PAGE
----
Agile leadership as a team sport

In my previous post, I alluded to the idea that I prefer thinking of teams rather than individuals when it comes to work. I strongly believe that a team, even if it is just two individuals, is stronger than the individual. I also believe that diversity in a team is great for innovation, but not necessarily for performance.

The concept is familiar to many people in business, whereby you create additional value at various stages in a process. Leadership can be seen as a process and the more places that can create value in the process the better. Or is it? With small teams this will hold true. Each individual in the team should have some say in the direction of the leadership. They should feel comfortable inputting their opinions into the direction of the leadership for the team and thereby creating value. There is of-course the leader that would have final say over everyone’s opinions. He is also crucial in fostering the environment whereby the team members feel comfortable enough to share their opinions, without reprimand.

This starts becoming increasingly difficult the more people you add into the mix. This is not related to complexity or “too many hands in the pie”. It has to do with how poor in general our communication is, as human beings. We find it difficult to communicate effectively with our spouses, children, boss’s, friends, etc. Those are generally one-on-one communication channels. When you start adding more team members, the amount of communication increases. This has the effect of increasing time to make decisions, difficulty in keeping everyone happy, too much information to filter through, many stakeholders can make things considerably more complex. I stand firmly that it is not really the complexity that breaks the process but more to do with the break down in communication.

Even if you were to get this right for large teams, I wonder how much value can be created with further additional members. The value created is obviously diminishing. Otherwise we would have infinitely increased team size to add value to projects. So what is the optimal structure and size? I would rather leave that question to debate than try answer it here.

In practice I have seen this approach to be extremely effective. My MBA syndicate group consists of 7 members. According to our insight profiles we are each in a different pie slice, except for two of us. We are therefore a rather diverse team. We do not formally have a leader and allow the team to have different chairs for various activities and goals we need to achieve. We have shared leadership on assignments with the chair having final say and taking ownership for the activity for which he/she has been assigned. I am finding that this way of leading within our group, allows us to remain rather calm and share the load relatively equally. We are one of the more relaxed groups within the MBA and we perform above average as a group. Individually we are still very unique, but together we are definitely stronger when it comes to certain activities.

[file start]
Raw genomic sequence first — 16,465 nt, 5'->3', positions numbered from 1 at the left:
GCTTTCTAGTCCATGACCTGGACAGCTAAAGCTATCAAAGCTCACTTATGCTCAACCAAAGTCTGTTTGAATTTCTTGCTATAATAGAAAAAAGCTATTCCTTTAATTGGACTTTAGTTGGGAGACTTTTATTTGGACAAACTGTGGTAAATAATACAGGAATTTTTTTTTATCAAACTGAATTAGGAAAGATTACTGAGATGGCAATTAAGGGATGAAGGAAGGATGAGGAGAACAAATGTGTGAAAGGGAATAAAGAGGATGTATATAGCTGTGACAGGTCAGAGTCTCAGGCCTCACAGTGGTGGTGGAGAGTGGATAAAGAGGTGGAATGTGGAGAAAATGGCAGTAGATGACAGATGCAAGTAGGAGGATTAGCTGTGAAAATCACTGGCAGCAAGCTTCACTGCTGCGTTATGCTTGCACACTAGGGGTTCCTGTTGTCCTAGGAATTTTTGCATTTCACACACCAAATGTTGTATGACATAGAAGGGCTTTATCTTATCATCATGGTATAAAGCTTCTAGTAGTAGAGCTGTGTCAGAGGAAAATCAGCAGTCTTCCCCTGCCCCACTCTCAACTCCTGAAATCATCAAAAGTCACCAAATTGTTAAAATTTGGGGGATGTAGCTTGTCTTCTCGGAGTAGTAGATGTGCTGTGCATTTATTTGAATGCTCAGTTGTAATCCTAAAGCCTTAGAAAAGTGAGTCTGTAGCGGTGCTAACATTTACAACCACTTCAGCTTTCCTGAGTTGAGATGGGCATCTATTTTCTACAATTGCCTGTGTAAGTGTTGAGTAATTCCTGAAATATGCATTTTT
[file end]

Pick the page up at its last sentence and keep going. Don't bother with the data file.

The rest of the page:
The only time this has failed for us has been when we have had a weak chair. What is nice however, is that we do not criticise that individual for being weak and encourage them to continue in their seat. The motivation behind it being that we are all there to learn something and being put into that situation might not be optimal, but at least they are benefiting from the process and that is why we are all there, to grow as individuals. I strongly feel that the best way to incentivise the teams as it stands now, is not to reward the individuals within the syndicate groups, but rather to reward the groups themselves.

What I would like to gleam personally from this post, is that WE SHOULD acknowledge a team and see it for a team and not an individual or it’s [leader / manager]. It is easier to have an image of a specific individual when talking about a team, or referring to the team as “leader name’s team”. Why is it so difficult for us to abstract away from the individual to the team?